Every year, a select few R-rated comedies come out. They’re much fewer in number than their PG-13 brethren, but they appeal more to adults because they can include a lot of swearing, sex and possibly even some violence that wouldn’t get by in the “family friendly” PG-13 films. Horrible Bosses falls into this category; it’s a “raunchy” R-rated comedy. I put “raunchy” in quotation marks because compared to some other films with the similar tag, Horrible Bosses is actually quite tame.

At least, it’s tame if you are comparing it to something like The Hangover. Horrible Bosses just has a lot of swearing instead of an excessive amount of lude content. Oh, and its plot revolves around a plan to kill a few people, although this isn’t really a violent film. It’s mostly just about a trio of dudes wanting to better their lives all while hanging out with one another. This is a guy comedy filled with all sort of male bonding. There’s only really one female in the cast, and she’s a villain. I would have to wonder if many women would enjoy this film.

As I said, the plot involves a plan by a few people to kill their bosses. The title wants us to believe that those in superior positions to our leads are horrible, although they’re more cartoon characters than anything else. They’re also not particularly evil or menacing; mostly, they just inconvenience these people. And we’re supposed to be rooting for the working class! This was already a difficult concept to sell to me, but luckily, once the plot gets underway, I started to like them.

Let’s describe these people and their bosses. The main guy is named Nick (Jason Bateman). I call him the main guy because he’s the smartest of the group and has the most sensibility. His “twisted” boss is played by Kevin Spacey. Despite hinting that Nick is going to get a promotion, Spacey’s character takes it for himself. He also occasionally makes Nick work late and doesn’t allow him to leave early. Clearly, he’s worthy of death.

Second is Kurt (Jason Sudeikis), who works for Colin Farrell after his real boss dies of a heart attack. Farrell is a cocain addict and wants Dale to fire the overweight and large people at the company. He also talks to Kurt without much respect, although he wants his company to be profitable. Because of his “trim the fat” comment, referring to firing the overweight, Kurt wants to kill him.

Finally, we have Dale (Charlie Day). He tells us in a voice-over that the one job he wanted in life is to be a husband. Luckily for him, he’s engaged. Unluckily for him, his boss (played by Jennifer Aniston), sexually harasses him every day. For reasons I won’t get into, he can’t leave the job. He eventually gets blackmailed into a position where he has to have sex with her or else his wife will probably leave him. So, instead of doing that, he begins to plot her demise.

The man helping them along in their murder scheme is none other than Duane “I Have Profanity in my Nickname” Jones (Jamie Foxx). He’s more of a con-artist than you’d think, although he also enjoys referencing movies to explain situations. I wanted more of this character and less of the others. I also wanted real reasons to kill these bosses, but I didn’t get those either. Oh well.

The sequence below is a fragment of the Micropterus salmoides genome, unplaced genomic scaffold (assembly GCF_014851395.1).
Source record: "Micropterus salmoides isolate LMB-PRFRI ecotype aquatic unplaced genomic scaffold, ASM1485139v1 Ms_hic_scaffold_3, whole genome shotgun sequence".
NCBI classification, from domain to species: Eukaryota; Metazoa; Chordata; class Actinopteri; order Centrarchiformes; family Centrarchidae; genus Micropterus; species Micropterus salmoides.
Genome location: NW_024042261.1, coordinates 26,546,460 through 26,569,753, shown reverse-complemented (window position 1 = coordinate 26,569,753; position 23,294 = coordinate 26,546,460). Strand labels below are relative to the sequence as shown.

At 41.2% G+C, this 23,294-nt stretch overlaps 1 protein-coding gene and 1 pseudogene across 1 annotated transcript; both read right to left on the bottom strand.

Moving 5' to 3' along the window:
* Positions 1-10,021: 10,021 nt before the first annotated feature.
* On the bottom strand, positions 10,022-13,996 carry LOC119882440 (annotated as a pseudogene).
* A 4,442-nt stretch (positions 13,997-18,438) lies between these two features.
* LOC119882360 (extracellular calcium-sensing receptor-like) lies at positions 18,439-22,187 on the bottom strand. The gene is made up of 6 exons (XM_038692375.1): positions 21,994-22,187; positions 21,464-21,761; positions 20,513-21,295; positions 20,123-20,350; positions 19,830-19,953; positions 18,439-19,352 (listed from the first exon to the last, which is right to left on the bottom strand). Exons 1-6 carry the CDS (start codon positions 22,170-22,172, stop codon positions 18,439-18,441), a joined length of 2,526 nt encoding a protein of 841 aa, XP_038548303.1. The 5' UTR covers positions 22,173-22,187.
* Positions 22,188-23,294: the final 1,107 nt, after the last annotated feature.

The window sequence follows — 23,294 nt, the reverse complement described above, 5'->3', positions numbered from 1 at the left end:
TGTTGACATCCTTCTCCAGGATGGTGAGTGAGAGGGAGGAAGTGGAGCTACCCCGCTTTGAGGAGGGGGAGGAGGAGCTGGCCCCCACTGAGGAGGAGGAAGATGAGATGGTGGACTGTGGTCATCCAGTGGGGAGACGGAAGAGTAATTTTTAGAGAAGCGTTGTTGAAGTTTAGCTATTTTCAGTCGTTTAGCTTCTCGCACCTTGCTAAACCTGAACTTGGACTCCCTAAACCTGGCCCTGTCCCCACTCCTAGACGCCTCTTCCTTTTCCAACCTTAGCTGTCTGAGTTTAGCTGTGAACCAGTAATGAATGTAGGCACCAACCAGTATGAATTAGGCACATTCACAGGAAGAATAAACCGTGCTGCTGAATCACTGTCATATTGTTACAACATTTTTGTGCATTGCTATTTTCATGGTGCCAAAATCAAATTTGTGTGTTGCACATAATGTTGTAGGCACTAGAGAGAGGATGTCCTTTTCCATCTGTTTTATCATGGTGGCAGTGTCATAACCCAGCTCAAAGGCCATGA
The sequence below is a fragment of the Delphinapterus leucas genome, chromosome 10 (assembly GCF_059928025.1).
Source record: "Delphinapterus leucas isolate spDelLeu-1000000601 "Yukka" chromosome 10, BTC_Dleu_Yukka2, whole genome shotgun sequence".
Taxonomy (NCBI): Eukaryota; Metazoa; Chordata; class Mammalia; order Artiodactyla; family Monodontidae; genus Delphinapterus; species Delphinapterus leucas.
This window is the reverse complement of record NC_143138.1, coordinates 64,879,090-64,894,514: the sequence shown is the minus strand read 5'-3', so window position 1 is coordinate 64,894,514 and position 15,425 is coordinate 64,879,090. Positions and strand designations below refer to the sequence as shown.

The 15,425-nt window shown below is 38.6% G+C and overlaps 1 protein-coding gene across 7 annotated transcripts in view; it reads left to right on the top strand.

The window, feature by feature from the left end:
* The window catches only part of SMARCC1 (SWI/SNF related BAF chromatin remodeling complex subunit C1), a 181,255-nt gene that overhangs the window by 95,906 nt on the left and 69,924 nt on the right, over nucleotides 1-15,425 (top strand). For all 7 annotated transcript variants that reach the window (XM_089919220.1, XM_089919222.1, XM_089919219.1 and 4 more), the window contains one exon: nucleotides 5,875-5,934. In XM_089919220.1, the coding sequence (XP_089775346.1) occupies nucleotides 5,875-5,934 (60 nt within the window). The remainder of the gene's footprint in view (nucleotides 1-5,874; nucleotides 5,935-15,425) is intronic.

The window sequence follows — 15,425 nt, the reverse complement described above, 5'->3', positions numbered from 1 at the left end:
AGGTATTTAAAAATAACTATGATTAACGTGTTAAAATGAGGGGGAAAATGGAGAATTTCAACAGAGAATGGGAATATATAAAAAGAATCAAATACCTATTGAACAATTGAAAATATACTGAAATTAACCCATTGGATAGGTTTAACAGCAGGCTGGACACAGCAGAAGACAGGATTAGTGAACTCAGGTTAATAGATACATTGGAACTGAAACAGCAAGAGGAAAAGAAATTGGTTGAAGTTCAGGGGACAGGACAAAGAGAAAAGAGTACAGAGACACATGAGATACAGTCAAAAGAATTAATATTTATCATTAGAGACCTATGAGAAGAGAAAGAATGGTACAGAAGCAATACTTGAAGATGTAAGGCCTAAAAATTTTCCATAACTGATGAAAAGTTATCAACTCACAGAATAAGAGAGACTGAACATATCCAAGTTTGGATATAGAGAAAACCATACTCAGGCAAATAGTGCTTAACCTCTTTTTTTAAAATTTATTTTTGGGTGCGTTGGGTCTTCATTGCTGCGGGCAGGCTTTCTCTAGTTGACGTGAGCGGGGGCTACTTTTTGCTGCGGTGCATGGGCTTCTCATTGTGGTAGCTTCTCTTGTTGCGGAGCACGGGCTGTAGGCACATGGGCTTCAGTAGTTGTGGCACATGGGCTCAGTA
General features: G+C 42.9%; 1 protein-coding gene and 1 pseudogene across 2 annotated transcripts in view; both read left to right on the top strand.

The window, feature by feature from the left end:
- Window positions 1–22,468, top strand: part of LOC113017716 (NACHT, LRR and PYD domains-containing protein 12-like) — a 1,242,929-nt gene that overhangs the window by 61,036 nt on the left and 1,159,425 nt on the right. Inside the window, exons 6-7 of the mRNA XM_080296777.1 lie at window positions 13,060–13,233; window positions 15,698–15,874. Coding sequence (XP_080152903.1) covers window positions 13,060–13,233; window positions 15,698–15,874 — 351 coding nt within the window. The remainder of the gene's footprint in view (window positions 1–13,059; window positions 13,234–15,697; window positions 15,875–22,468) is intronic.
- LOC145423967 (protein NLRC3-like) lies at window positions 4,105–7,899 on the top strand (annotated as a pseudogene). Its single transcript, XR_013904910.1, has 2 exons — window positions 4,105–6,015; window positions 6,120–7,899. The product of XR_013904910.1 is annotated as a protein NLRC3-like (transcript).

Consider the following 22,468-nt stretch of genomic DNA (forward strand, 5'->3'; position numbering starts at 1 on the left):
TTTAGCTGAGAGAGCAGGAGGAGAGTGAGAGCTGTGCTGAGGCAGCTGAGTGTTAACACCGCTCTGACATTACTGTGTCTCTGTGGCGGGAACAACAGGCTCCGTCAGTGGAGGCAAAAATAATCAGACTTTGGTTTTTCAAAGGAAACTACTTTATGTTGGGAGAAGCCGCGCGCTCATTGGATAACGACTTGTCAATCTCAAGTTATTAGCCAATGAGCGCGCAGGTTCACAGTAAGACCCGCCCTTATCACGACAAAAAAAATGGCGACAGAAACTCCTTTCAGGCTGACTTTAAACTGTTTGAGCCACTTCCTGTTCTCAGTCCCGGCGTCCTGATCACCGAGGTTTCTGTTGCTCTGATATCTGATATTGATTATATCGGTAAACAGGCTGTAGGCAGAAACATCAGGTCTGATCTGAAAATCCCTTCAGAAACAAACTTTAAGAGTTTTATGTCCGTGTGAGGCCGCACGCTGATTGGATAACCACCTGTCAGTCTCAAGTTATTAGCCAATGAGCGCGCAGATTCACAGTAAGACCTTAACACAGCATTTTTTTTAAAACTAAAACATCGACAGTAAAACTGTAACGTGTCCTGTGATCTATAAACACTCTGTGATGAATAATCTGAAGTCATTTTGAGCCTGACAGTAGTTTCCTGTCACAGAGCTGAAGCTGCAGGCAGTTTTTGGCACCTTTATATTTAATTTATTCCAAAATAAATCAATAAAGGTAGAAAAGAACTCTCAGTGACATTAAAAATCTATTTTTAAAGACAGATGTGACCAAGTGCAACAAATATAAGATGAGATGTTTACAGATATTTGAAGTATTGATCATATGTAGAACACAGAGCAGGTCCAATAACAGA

I did get some laughs, though, so I suppose this is one of those cases of “be thankful for what you get, lest you be killed by an ungrateful employee.” I generally had an okay time with Horrible Bosses because it made me laugh for most of the time it was playing. That’s more important than anything else in a comedy. The character motivations can be weak (and they are), the story can meander (and it does), and it can spend have boring points (there are some of those as well), but if it’s funny I can forgive most of that. For the most part, Horrible Bosses is funny.

That’s about as much as I have to say about the humor, though. I’ll mention only that this is more of a black comedy than anything else. Onto the flaws, of which there are a lot. I mentioned most of them in the previous paragraph, but I’d like to expand upon them. First: Why are these people killing their bosses? Their justifications are very weak, and it was completely unbelievable that these average people would even attempt this. I had a hard time thinking that the story could happen because of this.

Second: The script seemed to run out of ideas midway through, leaving us sitting around hoping to stall for time so that Horrible Bosses can call itself a feature film. There are still jokes and I was laughing, but not much really happened at this point. Finally, there are a few times in the film when I wasn’t laughing, nothing much was happening, and it really began to drag. Some further cutting might have helped its pacing. (Oh, and Colin Farrell was definitely underutilized in this film. That’s another flaw!)

In the end, I laughed frequently enough to say that Horrible Bosses didn’t feel like a waste of time. Was it a really good film? Not really, but because the script was sharp enough to make me laugh, I didn’t care all that much while it was playing. It’s a tamer R-rated comedy than you might expect, but that’s not necessarily a bad thing. It did need more fresh ideas and better character motivations, but I had a mostly enjoyable time while watching it.